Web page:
Photo Credit: Cahokia Mounds (Collinsville, IL)
Native American Sites on the Great River Road
From Native American heritage sites to the artistry of today, there is a lot to see and learn. The Mississippi River received its name from the Ojibwe, “Misi-ziibi” meaning great river. These waters have been central to the people living on its shores for thousands of years.
Two Rivers Gallery (Minneapolis, MN)
The Two Rivers Gallery for emerging Native artists and the Woodland Crafts Gift Shop has items made by local artists. “The urban heart of the native community in Minneapolis”.
Leech Lake (Cass Lake, MN)
The Leech Lake Band of Ojibwe hold pow wows May through September. Check out their calendar for dates. See native dancers and drum groups from the upper Midwest, the Great Plains and Canada.
Mississippi Valley Archeological Society (La Crosse, WI)
An active Archaeological lab, so call ahead. If everyone is out on a dig, the lab will be closed. An opportunity to see important finds from recent digs.
Little Bluff Trail (Trempealeau, WI)
Follow the trail up Little Bluff to three temple mounds from a 1,000 year old Mississippian settlement. Nearby Perrot State Park is home to many burial mounds as well.
Effigy Mounds National Monument (Harpers Ferry, IA)
A sacred site with over 200 mounds. Take a guided tour, offered in the summer months, and learn about the people who built the animal shaped (effigy) mounds.
Toolesboro Mounds National Historic Landmark (Wapello, IA)
Some of the best-preserved and accessible burial mounds in Iowa, from the Hopewell culture 200 B.C. to 300 A.D. Museum is opened seasonally, but the grounds are open year round.
Cahokia Mounds (Collinsville, IL)
The 100 ft high Monks Mound is the largest earthwork in North America. Both self-guided and guided tours available. Inside you will find a museum, shop, and an orientation show theater.
John Hauberg Indian Museum (Rock Island, IL)
Replicas of Sauk winter and summer houses, along with dioramas depicting activities of the Sauk and Meskwaki people. Located in the Black Hawk State Historic Site.
Mastodon State Historic Site (Imperial, MO)
This archaeological and paleontological site offered scientists the first evidence of humans and American mastodon coexisting in North America.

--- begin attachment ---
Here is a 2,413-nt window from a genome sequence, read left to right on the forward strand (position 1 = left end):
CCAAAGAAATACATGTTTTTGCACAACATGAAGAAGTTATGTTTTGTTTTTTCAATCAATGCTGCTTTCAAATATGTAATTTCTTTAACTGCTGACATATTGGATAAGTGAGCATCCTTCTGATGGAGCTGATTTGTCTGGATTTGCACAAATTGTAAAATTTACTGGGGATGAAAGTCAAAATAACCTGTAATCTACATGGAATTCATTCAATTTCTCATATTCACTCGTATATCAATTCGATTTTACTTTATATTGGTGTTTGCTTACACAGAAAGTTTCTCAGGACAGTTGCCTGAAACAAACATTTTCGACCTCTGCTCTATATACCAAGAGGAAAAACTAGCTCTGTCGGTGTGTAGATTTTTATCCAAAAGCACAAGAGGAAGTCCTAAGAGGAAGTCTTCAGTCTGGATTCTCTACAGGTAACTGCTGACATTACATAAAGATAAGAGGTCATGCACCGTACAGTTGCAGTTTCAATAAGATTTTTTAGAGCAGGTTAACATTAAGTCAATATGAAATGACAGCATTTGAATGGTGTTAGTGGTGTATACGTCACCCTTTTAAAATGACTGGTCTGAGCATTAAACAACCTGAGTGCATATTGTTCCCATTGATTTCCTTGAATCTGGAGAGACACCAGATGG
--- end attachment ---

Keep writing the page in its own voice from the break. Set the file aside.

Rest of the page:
Illiniwek Village State Historic Site (Des Moines Township, MO)
A short walking trail takes you through the site of a village that once contained 8,000 people in the 1600’s.
Wickliffe Mounds State Historic Site (Henderson, KY)
A prehistoric, Mississippian culture archaeological site with a museum with exhibits from an excavation in the 30’s.
Prehistoric Chucalissa Archaeological Site (Memphis, TN)
A replica house of what the Native American’s lived in over 1,000 years ago. A museum gift store with unique items, many made by Native American artisans.
Shiloh Indian Mounds (Savannah, TN)
800 years ago the culture here built seven earthen mounds and dozens of houses.
Parkin Archeological State Park (Parkin, AR)
A visitor center with archeological artifacts and an interpretive exhibits. Take a walk along the village trail to imagine what life was like hundreds of years ago.
Arkansas Post (Arkansas Township, AR)
View the park movie and peruse the museum of over 300 years of history of the area. The area was first settled by Native Americans over 1,000 years ago.
Grand Village of the Natchez (Natchez, MS)
Three prehistoric Native American mounds and a reconstructed Natchez indian house, the Grand Village plays host to an annual pow wow.
Winterville Mounds (Greenville, MS)
One of the ten tallest mounds in the United States is located here. Likely a ceremonial location, no evidence of homes have ever been found.
Poverty Point World Heritage Site (Pioneer, LA)
People lived here 3,000 years ago and today you can take a guided tour, view the museum, or walk the 2.6 mile hiking trail.
Tunica Biloxi Indian Center & Museum Complex (Marksville, LA)
A museum exhibit hall, conservation and restoration laboratory, gift shop, library, auditorium and more.